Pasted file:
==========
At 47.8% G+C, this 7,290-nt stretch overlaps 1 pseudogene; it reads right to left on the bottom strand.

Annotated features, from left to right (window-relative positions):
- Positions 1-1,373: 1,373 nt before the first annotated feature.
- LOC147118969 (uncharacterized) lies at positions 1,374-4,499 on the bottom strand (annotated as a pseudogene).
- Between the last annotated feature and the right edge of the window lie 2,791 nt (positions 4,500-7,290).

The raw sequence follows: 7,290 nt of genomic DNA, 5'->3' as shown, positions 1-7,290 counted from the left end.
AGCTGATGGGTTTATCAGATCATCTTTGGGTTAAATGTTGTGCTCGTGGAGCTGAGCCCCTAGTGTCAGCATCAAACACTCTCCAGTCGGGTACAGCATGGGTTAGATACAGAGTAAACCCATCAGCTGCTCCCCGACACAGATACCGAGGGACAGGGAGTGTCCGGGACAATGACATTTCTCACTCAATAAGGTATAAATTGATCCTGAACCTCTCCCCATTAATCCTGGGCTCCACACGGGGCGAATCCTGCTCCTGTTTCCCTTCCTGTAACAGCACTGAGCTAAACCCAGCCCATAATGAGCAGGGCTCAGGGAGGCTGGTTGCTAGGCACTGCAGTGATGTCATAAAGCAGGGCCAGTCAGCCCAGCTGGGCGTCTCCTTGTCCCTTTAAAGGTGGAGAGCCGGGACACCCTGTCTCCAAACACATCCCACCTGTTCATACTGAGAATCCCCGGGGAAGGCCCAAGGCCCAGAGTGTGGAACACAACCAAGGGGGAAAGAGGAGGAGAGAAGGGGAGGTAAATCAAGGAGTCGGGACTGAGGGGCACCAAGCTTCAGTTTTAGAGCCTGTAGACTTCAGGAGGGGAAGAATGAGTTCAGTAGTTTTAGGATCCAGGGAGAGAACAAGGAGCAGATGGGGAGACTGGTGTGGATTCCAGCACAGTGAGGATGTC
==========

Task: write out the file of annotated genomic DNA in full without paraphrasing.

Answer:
At 47.8% G+C, this 7,290-nt stretch overlaps 1 pseudogene; it reads right to left on the bottom strand.

Annotated features, from left to right (window-relative positions):
- Positions 1-1,373: 1,373 nt before the first annotated feature.
- LOC147118969 (uncharacterized) lies at positions 1,374-4,499 on the bottom strand (annotated as a pseudogene).
- Between the last annotated feature and the right edge of the window lie 2,791 nt (positions 4,500-7,290).

The raw sequence follows: 7,290 nt of genomic DNA, 5'->3' as shown, positions 1-7,290 counted from the left end.
AGCTGATGGGTTTATCAGATCATCTTTGGGTTAAATGTTGTGCTCGTGGAGCTGAGCCCCTAGTGTCAGCATCAAACACTCTCCAGTCGGGTACAGCATGGGTTAGATACAGAGTAAACCCATCAGCTGCTCCCCGACACAGATACCGAGGGACAGGGAGTGTCCGGGACAATGACATTTCTCACTCAATAAGGTATAAATTGATCCTGAACCTCTCCCCATTAATCCTGGGCTCCACACGGGGCGAATCCTGCTCCTGTTTCCCTTCCTGTAACAGCACTGAGCTAAACCCAGCCCATAATGAGCAGGGCTCAGGGAGGCTGGTTGCTAGGCACTGCAGTGATGTCATAAAGCAGGGCCAGTCAGCCCAGCTGGGCGTCTCCTTGTCCCTTTAAAGGTGGAGAGCCGGGACACCCTGTCTCCAAACACATCCCACCTGTTCATACTGAGAATCCCCGGGGAAGGCCCAAGGCCCAGAGTGTGGAACACAACCAAGGGGGAAAGAGGAGGAGAGAAGGGGAGGTAAATCAAGGAGTCGGGACTGAGGGGCACCAAGCTTCAGTTTTAGAGCCTGTAGACTTCAGGAGGGGAAGAATGAGTTCAGTAGTTTTAGGATCCAGGGAGAGAACAAGGAGCAGATGGGGAGACTGGTGTGGATTCCAGCACAGTGAGGATGTC